Carbon offsets alone won’t help airlines and their customers meet sustainability goals. Alternatives to fossil-based jet fuel hold promise, and big corporate travel spenders are getting involved. Last month, Microsoft committed to purchasing sustainable aviation fuel for employee flights on Alaska Airlines after doing the same with KLM in 2019. More need to follow to help meaningfully scale SAF production in the coming years.
With growing awareness this year about the work needed for greater diversity and inclusion, and the benefits of taking it on, the travel community has responded. Groups like the Black Men’s Travel Network and the TAMS Breakthrough Diversity committee sprung to life following the social justice movements that swept across America this year in response to violence against African-Americans. Other content providers and event organizers like GBTA and Northstar Travel Group stepped up their attention to diversity and inclusion.
Discrimination hurts just about everyone, not only its direct victims. New research shows that while the immediate targets of racism are unquestionably hurt the most, discrimination inflicts a staggering cost on the entire economy, reducing the wealth and income of millions of people, including many who do not customarily view themselves as victims.
AmTrav Partnership With Journera Starts With Knowing When Corporate Travelers Board The Plane (Audio)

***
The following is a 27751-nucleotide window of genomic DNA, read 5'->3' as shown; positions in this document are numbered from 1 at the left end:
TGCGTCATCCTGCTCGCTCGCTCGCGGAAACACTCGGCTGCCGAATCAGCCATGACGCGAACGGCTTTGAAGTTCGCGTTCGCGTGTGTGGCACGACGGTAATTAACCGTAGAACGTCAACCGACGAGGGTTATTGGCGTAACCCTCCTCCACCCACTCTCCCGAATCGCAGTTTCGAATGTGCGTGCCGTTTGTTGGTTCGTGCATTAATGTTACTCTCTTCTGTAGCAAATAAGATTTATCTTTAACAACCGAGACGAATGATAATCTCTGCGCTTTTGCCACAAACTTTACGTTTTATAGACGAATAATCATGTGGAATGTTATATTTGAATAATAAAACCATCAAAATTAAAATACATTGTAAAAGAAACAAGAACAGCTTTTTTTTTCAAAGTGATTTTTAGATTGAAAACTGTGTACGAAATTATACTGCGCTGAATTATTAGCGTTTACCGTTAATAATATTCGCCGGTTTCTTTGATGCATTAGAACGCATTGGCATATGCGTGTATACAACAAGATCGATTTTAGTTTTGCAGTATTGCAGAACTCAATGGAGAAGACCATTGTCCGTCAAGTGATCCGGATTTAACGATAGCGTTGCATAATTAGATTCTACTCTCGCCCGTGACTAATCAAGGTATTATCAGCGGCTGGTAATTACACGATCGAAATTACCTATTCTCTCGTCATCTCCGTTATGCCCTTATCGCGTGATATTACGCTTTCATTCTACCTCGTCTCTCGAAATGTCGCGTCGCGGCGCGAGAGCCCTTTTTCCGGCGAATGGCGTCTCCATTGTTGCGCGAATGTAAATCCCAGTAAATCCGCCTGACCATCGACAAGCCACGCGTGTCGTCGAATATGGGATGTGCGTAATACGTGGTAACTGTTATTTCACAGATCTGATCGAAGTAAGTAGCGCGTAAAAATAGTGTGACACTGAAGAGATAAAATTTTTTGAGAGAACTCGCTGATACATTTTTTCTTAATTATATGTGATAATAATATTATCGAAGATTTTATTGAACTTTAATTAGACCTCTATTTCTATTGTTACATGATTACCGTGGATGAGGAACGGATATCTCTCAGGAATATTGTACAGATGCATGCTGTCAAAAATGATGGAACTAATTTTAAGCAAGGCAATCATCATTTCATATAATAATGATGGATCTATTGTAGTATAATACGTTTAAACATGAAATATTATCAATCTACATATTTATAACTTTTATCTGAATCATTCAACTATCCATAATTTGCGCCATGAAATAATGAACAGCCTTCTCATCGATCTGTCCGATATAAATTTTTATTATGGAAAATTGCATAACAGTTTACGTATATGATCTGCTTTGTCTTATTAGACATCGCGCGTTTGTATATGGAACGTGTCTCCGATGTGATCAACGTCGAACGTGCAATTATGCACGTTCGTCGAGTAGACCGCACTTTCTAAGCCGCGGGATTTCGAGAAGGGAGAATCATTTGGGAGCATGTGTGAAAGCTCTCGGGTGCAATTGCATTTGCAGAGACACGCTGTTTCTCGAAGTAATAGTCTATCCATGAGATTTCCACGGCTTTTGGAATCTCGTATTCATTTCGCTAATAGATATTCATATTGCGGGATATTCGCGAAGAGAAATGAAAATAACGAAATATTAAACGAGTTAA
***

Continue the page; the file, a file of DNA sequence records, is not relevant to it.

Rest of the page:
AmTrav Corporate Travel agreed to start using Journera’s data exchange platform. It is the first travel management company to do so. Founded in 2015 and launched a year later, Journera wants to be the glue in an interconnected travel ecosystem. It uses application programming interfaces to assemble complete views of trips. In that way, it can help suppliers sense travelers’ needs, convey real-time info and provide en-route service and support.
When you’re a big corporation, you can get nice volume discounts. When you’re the biggest, you get to reinvent how they’re used. Walmart seems to be at it again. The $524 billion retailer’s tech group built something specifically to optimize utilization of, negotiations for and supplier compliance to travel contracts.
Corporate Travel Buyers On What They Need From TMCs, How They’re Working With Suppliers And Why Policies Changed (Video)
According to a pair of travel managers who recently completed RFPs for travel management company services, the traveler experience was a bigger priority than ever before. That stands to reason during a pandemic that is focusing organizations’ attention on their people. Other components of a TMC’s offering that always were important to buyers, like content acquisition and seamless connectivity to third-party downstream systems, have new urgency. Beyond that, there are multiple perspectives on a TMC’s best path forward.
Hotel occupancy is down 50 percent nationally in the pandemic-stifled world of travel. While hundreds of hotels nationwide remain closed because of the crisis, new hotels — from the sleek high-rise Joseph Hotel in Nashville, Tennessee, to the Kimpton Armory Hotel in a 1941 art deco landmark in Bozeman, Montana — continue to open. Whether they are banking on the swell of tourism that many predict will follow the introduction of a vaccine or bound financially to open, hoteliers are making plans for a future that now must consider new outbreaks and pandemics in the same way that public buildings permanently changed their security measures in the wake of the 9/11 terrorist attacks.